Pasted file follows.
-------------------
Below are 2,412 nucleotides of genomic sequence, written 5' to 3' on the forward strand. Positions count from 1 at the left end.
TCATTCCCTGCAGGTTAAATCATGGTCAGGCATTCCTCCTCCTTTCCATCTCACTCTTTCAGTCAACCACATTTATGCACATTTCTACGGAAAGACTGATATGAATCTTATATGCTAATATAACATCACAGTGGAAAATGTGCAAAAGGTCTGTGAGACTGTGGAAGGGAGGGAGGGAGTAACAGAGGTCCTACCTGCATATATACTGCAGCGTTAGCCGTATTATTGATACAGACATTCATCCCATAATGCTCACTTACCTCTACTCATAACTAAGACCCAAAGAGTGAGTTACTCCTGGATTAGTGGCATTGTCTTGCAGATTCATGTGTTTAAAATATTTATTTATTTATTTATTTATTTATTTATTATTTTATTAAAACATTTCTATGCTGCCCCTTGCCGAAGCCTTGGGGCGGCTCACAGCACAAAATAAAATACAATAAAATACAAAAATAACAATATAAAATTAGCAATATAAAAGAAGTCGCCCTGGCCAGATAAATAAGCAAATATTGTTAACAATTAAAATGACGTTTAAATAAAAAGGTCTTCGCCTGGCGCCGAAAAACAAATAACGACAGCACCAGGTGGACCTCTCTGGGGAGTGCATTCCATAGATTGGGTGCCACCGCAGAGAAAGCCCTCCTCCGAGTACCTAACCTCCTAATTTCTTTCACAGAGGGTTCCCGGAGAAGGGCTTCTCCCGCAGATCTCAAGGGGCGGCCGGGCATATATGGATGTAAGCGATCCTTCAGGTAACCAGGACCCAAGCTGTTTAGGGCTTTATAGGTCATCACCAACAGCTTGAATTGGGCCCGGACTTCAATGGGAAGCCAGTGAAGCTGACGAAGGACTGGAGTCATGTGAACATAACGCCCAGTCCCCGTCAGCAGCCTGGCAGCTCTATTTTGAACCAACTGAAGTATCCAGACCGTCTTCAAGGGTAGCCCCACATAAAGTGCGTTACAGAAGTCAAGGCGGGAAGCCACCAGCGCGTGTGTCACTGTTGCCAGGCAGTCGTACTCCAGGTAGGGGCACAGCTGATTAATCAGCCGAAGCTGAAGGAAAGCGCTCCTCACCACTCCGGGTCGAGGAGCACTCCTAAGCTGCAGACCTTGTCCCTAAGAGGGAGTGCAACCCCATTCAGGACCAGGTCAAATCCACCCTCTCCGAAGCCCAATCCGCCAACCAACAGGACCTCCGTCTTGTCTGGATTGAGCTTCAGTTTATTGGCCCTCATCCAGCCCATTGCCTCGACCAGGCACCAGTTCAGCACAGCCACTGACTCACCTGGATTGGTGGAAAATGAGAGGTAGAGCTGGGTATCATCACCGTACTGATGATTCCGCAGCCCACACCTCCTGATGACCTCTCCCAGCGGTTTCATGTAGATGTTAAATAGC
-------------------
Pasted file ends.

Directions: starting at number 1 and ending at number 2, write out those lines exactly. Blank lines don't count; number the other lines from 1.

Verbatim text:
Below are 2,412 nucleotides of genomic sequence, written 5' to 3' on the forward strand. Positions count from 1 at the left end.
TCATTCCCTGCAGGTTAAATCATGGTCAGGCATTCCTCCTCCTTTCCATCTCACTCTTTCAGTCAACCACATTTATGCACATTTCTACGGAAAGACTGATATGAATCTTATATGCTAATATAACATCACAGTGGAAAATGTGCAAAAGGTCTGTGAGACTGTGGAAGGGAGGGAGGGAGTAACAGAGGTCCTACCTGCATATATACTGCAGCGTTAGCCGTATTATTGATACAGACATTCATCCCATAATGCTCACTTACCTCTACTCATAACTAAGACCCAAAGAGTGAGTTACTCCTGGATTAGTGGCATTGTCTTGCAGATTCATGTGTTTAAAATATTTATTTATTTATTTATTTATTTATTTATTATTTTATTAAAACATTTCTATGCTGCCCCTTGCCGAAGCCTTGGGGCGGCTCACAGCACAAAATAAAATACAATAAAATACAAAAATAACAATATAAAATTAGCAATATAAAAGAAGTCGCCCTGGCCAGATAAATAAGCAAATATTGTTAACAATTAAAATGACGTTTAAATAAAAAGGTCTTCGCCTGGCGCCGAAAAACAAATAACGACAGCACCAGGTGGACCTCTCTGGGGAGTGCATTCCATAGATTGGGTGCCACCGCAGAGAAAGCCCTCCTCCGAGTACCTAACCTCCTAATTTCTTTCACAGAGGGTTCCCGGAGAAGGGCTTCTCCCGCAGATCTCAAGGGGCGGCCGGGCATATATGGATGTAAGCGATCCTTCAGGTAACCAGGACCCAAGCTGTTTAGGGCTTTATAGGTCATCACCAACAGCTTGAATTGGGCCCGGACTTCAATGGGAAGCCAGTGAAGCTGACGAAGGACTGGAGTCATGTGAACATAACGCCCAGTCCCCGTCAGCAGCCTGGCAGCTCTATTTTGAACCAACTGAAGTATCCAGACCGTCTTCAAGGGTAGCCCCACATAAAGTGCGTTACAGAAGTCAAGGCGGGAAGCCACCAGCGCGTGTGTCACTGTTGCCAGGCAGTCGTACTCCAGGTAGGGGCACAGCTGATTAATCAGCCGAAGCTGAAGGAAAGCGCTCCTCACCACTCCGGGTCGAGGAGCACTCCTAAGCTGCAGACCTTGTCCCTAAGAGGGAGTGCAACCCCATTCAGGACCAGGTCAAATCCACCCTCTCCGAAGCCCAATCCGCCAACCAACAGGACCTCCGTCTTGTCTGGATTGAGCTTCAGTTTATTGGCCCTCATCCAGCCCATTGCCTCGACCAGGCACCAGTTCAGCACAGCCACTGACTCACCTGGATTGGTGGAAAATGAGAGGTAGAGCTGGGTATCATCACCGTACTGATGATTCCGCAGCCCACACCTCCTGATGACCTCTCCCAGCGGTTTCATGTAGATGTTAAATAGC